Four years ago, Olympic gold medalist Will Simpson was convinced to check out a jumper for sale in Germany. When he got to the barn, Simpson went to change into his breeches but saw another rider attempt to ride the horse. The horse reared, the rider fell off—and Simpson almost changed back into his blue jeans.
Luckily, he tried Chacco P and imported him to the United States shortly after. Fast forward to 2021, where the pair have won several major grand prix classes and FEI events, including the $75,000 1.50-meter Interactive Mortgage Ticket to Ride Grand Prix (California), the $100,000 Riders Cup Grand Prix (California) and, most recently, the $75,000 Coca-Cola Beverages Grand Prix held Dec. 4 at World Equestrian Center—Ocala (Florida).
Once you’ve seen the 12-year-old Mecklenburg (Chacco Blue—Cera P) go, you won’t forget him. The bay gelding stands at an impressive 18 hands, but you’re unlikely to see him simply standing. Chacco P makes it clear that his preferred gait is the gallop.
“He’s the hottest horse I’ve ever had,” Simpson said. “I grew up riding Thoroughbreds, and he’s hotter than any Thoroughbred. When you’re on his back, he just wants to go forward at breakneck speed. So it’s a little hair-raising, to say the least.”
Simpson, who recently relocated to Ocala, Florida, to open Will Simpson Stables after spending nearly 40 years based in Thousand Oaks, California, brought us behind the stall door to meet Chacco P.
• Chacco P is quiet—as long as you stay on the ground. “He does everything on the ground really easy and nice,” Simpson said. “He loads in trailers and goes wherever you want to go. He’s not spooky at all.”
• Chacco P is an excellent traveler. “He’s got a box stall and at truck stops, we just opened the door, and I go through his stall to water and feed all the other horses. He just hangs out there. He won’t jump out or anything. He just hangs his head out, and truck drivers come by and pet him.”
• In addition to making friends with truckers, he’s friendly to dogs and other horses and doesn’t get worked up meeting new horses. In fact, he’s the only horse that Simpson will allow to touch muzzles with another horse, because he never squeals or makes a scene.
• One animal he’s not a fan of? Bulls. “One of the trails has bulls, and it takes a while to get him across there.”
• Speaking of trail rides, for such a hot horse, Chacco P is surprisingly good outside of the ring. “He’s really, really good on the trail,” said Simpson. “He gets a little amped as he’s coming back towards the barn but not bad. If I really concentrate, I can do it on a loose rein.”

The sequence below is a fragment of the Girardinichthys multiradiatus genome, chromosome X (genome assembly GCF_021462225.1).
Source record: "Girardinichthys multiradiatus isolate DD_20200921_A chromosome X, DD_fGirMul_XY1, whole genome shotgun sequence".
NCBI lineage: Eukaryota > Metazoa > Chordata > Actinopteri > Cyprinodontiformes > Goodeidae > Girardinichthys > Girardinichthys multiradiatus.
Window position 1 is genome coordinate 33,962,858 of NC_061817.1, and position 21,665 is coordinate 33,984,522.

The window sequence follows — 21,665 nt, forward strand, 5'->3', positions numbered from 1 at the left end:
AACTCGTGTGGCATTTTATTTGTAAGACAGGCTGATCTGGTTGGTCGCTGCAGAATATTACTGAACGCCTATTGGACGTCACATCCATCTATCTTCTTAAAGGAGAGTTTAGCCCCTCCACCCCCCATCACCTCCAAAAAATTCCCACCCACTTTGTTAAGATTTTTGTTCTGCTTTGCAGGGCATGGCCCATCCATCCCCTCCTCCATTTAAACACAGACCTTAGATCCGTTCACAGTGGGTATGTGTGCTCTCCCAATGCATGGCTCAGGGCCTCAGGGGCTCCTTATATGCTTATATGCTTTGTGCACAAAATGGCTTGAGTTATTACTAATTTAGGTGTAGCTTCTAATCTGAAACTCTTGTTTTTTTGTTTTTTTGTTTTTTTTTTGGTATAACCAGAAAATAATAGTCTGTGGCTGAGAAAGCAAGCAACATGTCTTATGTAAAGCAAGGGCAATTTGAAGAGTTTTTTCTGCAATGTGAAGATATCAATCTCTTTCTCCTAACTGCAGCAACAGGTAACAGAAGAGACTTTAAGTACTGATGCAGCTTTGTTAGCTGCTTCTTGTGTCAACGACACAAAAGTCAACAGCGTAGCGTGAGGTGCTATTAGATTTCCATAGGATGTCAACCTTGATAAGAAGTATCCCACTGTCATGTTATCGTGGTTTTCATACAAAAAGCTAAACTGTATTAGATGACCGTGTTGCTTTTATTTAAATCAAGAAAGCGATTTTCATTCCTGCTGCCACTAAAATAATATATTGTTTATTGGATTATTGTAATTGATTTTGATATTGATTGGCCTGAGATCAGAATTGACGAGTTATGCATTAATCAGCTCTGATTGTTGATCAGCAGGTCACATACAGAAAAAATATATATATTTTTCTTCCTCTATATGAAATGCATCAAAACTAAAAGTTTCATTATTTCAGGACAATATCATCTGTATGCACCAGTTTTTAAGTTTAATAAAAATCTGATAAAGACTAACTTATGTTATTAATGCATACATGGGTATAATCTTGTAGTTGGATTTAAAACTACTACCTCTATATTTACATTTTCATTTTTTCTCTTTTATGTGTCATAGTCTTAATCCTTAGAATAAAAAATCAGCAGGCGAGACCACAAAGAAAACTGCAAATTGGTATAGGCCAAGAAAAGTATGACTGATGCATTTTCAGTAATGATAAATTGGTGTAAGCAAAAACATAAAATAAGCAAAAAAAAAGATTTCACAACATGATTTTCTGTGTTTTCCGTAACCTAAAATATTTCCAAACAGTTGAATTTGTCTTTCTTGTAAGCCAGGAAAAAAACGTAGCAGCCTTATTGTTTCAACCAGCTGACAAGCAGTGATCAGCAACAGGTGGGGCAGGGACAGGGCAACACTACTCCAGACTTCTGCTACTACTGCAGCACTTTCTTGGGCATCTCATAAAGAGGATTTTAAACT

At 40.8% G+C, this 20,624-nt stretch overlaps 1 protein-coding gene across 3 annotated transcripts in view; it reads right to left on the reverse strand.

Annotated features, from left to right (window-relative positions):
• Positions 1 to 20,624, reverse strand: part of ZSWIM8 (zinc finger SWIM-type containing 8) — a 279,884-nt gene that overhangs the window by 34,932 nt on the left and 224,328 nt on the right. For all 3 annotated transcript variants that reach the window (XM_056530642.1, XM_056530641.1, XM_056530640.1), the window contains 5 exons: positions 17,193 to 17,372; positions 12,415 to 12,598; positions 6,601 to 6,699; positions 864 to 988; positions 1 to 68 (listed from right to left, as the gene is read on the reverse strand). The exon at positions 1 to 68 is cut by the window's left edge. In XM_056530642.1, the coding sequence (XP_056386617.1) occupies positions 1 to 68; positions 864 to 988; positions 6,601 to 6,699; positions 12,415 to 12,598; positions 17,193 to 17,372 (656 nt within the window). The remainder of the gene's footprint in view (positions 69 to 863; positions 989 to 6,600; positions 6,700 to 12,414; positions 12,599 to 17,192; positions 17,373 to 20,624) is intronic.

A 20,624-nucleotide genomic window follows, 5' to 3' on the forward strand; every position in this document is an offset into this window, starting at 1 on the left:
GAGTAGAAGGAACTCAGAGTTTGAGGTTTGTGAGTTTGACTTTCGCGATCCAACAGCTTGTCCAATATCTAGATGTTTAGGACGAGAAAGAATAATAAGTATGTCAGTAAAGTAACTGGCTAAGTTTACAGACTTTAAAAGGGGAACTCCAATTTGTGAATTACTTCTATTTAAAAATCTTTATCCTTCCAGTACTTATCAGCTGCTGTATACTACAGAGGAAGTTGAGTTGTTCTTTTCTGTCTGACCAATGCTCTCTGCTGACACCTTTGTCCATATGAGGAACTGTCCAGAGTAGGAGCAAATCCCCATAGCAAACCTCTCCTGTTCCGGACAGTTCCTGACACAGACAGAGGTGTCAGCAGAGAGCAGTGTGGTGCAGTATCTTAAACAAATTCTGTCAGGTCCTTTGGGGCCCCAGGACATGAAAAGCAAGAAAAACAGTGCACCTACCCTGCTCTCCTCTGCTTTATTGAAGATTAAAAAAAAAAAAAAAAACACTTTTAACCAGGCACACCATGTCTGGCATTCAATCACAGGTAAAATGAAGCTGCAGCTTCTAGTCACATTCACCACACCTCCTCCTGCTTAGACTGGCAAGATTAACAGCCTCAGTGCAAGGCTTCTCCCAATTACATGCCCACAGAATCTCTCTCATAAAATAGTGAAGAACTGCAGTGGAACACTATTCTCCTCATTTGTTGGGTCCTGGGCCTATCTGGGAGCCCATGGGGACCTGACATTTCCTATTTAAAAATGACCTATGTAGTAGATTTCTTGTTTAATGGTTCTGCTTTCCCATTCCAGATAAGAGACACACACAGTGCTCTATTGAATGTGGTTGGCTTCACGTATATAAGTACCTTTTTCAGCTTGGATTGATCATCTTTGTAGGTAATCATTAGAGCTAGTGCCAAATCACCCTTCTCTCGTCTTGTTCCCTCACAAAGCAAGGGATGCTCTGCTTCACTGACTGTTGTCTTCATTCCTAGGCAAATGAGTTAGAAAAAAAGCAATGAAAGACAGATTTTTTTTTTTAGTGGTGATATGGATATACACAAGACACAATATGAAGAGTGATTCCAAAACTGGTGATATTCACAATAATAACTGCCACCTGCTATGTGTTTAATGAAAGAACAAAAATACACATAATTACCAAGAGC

• Simpson hopes that trail riding and other cross training will help Chacco P relax. “You never know what piece is going to come together. It might be the type of thing that gets him to finally give into relaxation. If I just show jumped, I think he’d always stay amped. So I like doing a lot of different things with him.”
• You may have noticed Simpson taking a short turn to the first fence or making tighter inside turns than anyone else on course. That’s a strategy to keep Chacco P from going too fast. “When he sees a jump, he wants to go to it … so I try to let him only see it at the last minute. Then it’s a little easier to rate him. So that’s what we rehearse all the time.”
• He’s intelligent, and his mind is always working. “He’s inquisitive and very, very smart. I’m trying to catch up to him. … I think I could come out in the middle of the night and tack him up and jump him. He’s always on duty.”
• He may have been a musician in a former life. When songs are playing before the grand prix or during the awards presentation, he knows when they are about to end. “He’ll be fine, and then right towards the end you can feel that he knows it’s coming. It can be any song, and he’s like, ‘Here comes the end of the song; we’re ready to go.’ He’s always right.”
• Chacco P is just getting started. “I plan on showing this horse well into his twenties… He’s super sound. He’s got so much energy. I think he might be at his best from 18 to 22. Some horses peak early and some are late bloomers. I think he’s going to be really solid later in life. There’s still a lot of work left to do to convince him how good he is, but then there’s going to be no stopping him because it’s effortless for him to jump 1.60 [meters].”